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Mattias Forshage

 

What about the surrealismologists

 - to the question of surrealism and ideology



Something could be said about the general topic of surrealismology, especially since this scholarly appropriation of surrealism nowadays finally seems an equally active force in academia and mass media as the good old bagatellisation, denunciation or denial, which perhaps may better be described as forms of misappropriation.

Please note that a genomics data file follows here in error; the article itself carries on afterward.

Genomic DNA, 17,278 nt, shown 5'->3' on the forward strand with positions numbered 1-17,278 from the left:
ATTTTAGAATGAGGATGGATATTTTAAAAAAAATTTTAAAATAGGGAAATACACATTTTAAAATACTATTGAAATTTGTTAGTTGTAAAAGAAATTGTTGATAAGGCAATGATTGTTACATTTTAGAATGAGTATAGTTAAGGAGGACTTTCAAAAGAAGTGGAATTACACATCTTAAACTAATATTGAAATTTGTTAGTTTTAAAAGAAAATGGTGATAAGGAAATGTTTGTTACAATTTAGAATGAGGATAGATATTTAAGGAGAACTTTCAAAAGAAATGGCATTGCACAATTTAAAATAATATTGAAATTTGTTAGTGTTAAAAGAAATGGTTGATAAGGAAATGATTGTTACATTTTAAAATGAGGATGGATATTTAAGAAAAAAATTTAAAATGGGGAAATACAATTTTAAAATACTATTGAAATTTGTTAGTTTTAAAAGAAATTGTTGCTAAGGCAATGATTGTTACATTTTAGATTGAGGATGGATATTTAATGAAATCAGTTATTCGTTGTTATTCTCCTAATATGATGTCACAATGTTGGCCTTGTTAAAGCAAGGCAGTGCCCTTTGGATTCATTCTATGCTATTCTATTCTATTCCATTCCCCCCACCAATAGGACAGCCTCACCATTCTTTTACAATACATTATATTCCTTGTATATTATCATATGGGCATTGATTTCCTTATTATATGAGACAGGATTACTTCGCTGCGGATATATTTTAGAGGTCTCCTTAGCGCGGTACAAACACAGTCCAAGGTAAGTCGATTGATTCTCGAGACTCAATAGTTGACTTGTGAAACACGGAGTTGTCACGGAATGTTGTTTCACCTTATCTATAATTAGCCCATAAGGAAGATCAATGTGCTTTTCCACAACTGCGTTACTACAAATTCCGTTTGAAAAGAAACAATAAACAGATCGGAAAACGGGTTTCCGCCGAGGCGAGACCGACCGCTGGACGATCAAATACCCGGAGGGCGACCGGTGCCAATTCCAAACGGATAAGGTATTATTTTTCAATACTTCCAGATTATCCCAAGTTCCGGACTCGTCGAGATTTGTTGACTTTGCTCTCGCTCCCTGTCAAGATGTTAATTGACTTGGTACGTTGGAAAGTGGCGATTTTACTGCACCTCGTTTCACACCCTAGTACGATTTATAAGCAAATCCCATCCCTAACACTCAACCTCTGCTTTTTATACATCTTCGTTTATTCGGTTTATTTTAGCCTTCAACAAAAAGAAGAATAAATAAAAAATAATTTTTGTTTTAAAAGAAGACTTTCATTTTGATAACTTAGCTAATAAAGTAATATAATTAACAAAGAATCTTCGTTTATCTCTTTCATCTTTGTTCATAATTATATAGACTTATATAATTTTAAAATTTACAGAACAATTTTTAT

But almost since the beginnings of surrealism, critics, gallerists and academics have been writing essays and books and staging exhibitions to represent surrealism. The surrealist movement has usually distrusted and often loudly denounced such representation, but of course also recognised that there is a big difference between sympathetic and unsympathetic initiatives, and between serious and unserious inititatives (the two distinctions not always being the same). But on the whole, contemporary active surrealists have often made a kneejerk reaction out of denouncing such outside representationers as parasites, gravediggers, counterfeiters, and often actually to the level of themselves not being able to explain what surrealism is other than in negative terms; surrealism is not whatever you have been taught it is, surrealism is not an artistic or literary movement, surrealism is not within the realm of the historians of art and literature, surrealism has nothing to do with… bla bla bla. This mere negative positioning does not contribute anything to a greater understanding of surrealism, even though it may possibly contribute to the inner dynamics of the group expressing it, establishing a solid infantile feeling of being universally misunderstood and isolated and thus, at least for some time, a source of inspiration for not accepting ideologically entangling compromise.